Friendly Alternative To Li-Ion Battery

An unexpected discovery has led to a rechargeable battery that’s as inexpensive as conventional car batteries, but has a much higher energy density. The new battery could become a cost-effective, environmentally friendly alternative for storing renewable energy and supporting the power grid.

A team based at the Department of Energy’s Pacific Northwest National Laboratory (PNNL) identified this energy storage gem after realizing the new battery works in a different way than they had assumed. The journal Nature Energy published a paper today that describes the battery.

PNNL batteryPNNL’s improved aqueous zinc-manganese oxide battery offers a cost-effective, environmentally friendly alternative for storing renewable energy and supporting the power grid.

“The idea of a rechargeable zinc-manganese battery isn’t new; researchers have been studying them as an inexpensive, safe alternative to lithium-ion batteries since the late 1990s,” said PNNL Laboratory Fellow Jun Liu, the paper’s corresponding author. “But these batteries usually stop working after just a few charges. Our research suggests these failures could have occurred because we failed to control chemical equilibrium in rechargeable zinc-manganese energy storage systems.”

After years of focusing on rechargeable lithium-ion batteries, researchers are used to thinking about the back-and-forth shuttle of lithium ions. Lithium-ion batteries store and release energy through a process called intercalation, which involves lithium ions entering and exiting microscopic spaces in between the atoms of a battery’s two electrodes.

This concept is so engrained in energy storage research that when PNNL scientists, collaborating with the University of Washington, started considering a low-cost, safe alternative to lithium-ion batteries − a rechargeable zinc-manganese oxide battery − they assumed zinc would similarly move in and out of that battery’s electrodes. After a battery of tests, the team was surprised to realize their device was undergoing an entirely different process. Instead of simply moving the zinc ions around, their zinc-manganese oxide battery was undergoing a reversible chemical reaction that converted its active materials into entirely new ones.


Viruses Boost Electric Car Batteries

MIT researchers find a way to boost lithium-air battery performance, with the help of modified viruses. Lithium-air batteries have become a hot research area in recent years: They hold the promise of drastically increasing power per battery weight, which could lead, for example, to electric cars with a much greater driving range. But bringing that promise to reality has faced a number of challenges, including the need to develop better, more durable materials for the batteries’ electrodes and improving the number of charging-discharging cycles the batteries can withstand. Now, MIT researchers have found that adding genetically modified viruses to the production of nanowires — wires that are about the width of a red blood cell, and which can serve as one of a battery’s electrodes — could help solve some of these problems.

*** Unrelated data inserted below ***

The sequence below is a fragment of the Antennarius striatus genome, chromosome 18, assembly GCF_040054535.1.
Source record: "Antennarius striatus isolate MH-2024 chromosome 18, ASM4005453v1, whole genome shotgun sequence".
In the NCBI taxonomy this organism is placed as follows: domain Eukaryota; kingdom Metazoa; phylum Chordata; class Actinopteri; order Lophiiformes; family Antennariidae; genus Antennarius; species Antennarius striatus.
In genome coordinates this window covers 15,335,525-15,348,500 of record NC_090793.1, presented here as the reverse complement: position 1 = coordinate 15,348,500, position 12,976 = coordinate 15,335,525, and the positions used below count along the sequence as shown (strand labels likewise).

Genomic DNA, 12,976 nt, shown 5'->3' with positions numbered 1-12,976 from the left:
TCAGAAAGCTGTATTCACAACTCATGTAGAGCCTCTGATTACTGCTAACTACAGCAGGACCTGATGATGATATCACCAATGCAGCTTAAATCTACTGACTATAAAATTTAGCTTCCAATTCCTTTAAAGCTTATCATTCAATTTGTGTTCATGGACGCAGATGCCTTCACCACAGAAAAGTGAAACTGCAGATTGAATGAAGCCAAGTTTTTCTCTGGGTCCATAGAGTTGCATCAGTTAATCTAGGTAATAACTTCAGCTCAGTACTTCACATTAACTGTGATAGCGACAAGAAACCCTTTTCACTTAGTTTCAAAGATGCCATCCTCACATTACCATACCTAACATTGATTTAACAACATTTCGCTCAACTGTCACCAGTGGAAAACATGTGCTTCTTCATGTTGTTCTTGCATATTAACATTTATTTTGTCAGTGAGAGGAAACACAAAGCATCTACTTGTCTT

viruses for electric batteries
Professor Angela Belcher, the W.M. Keck Professor of Energy and a member of MIT’s Koch Institute for Integrative Cancer Research, explains that this process of biosynthesis is “really similar to how an abalone grows its shell”. Belcher emphasizes that this is early-stage research, and much more work is needed to produce a lithium-air battery that’s viable for commercial production. This work only looked at the production of one component, the cathode; other essential parts, including the electrolyte — the ion conductor that lithium ions traverse from one of the battery’s electrodes to the other — require further research to find reliable, durable materials. Also, while this material was successfully tested through 50 cycles of charging and discharging, for practical use a battery must be capable of withstanding thousands of these cycles.
The findings have been published in the journal Nature Communications, co-authored by graduate student Dahyun Oh, professors Angela Belcher and Yang Shao-Horn, and three others


New Type Of Batteries For Electric Cars

Electric vehicle batteries have three problems — they’re big, heavy, and expensive. But what if you could shift EV batteries away from being big blocks under the car and engineer them into the car itself? Research groups at Imperial College London working with Volvo have spent three years developing a way to do exactly that. The researchers are storing energy in nano structure batteries woven into carbon fiber–which can then be formed into car body panels. These panel-style batteries charge and store energy faster than normal EV batteries, and they are also lighter and more eco-friendly.


The research team has built a Volvo S80 prototype featuring the panels where the battery panel material has been used for the trunk lid. With the materials used on the doors, roof and hood, estimated range for a mid-size electric car is around 80 miles.
If an electric car were to replace its existing battery components with the new system, it could cut its weight by 15 per cent – it means a car like the Nissan Leaf, that weighs 1795 kilograms, would be about 270 kilograms lighter, thus more efficiency.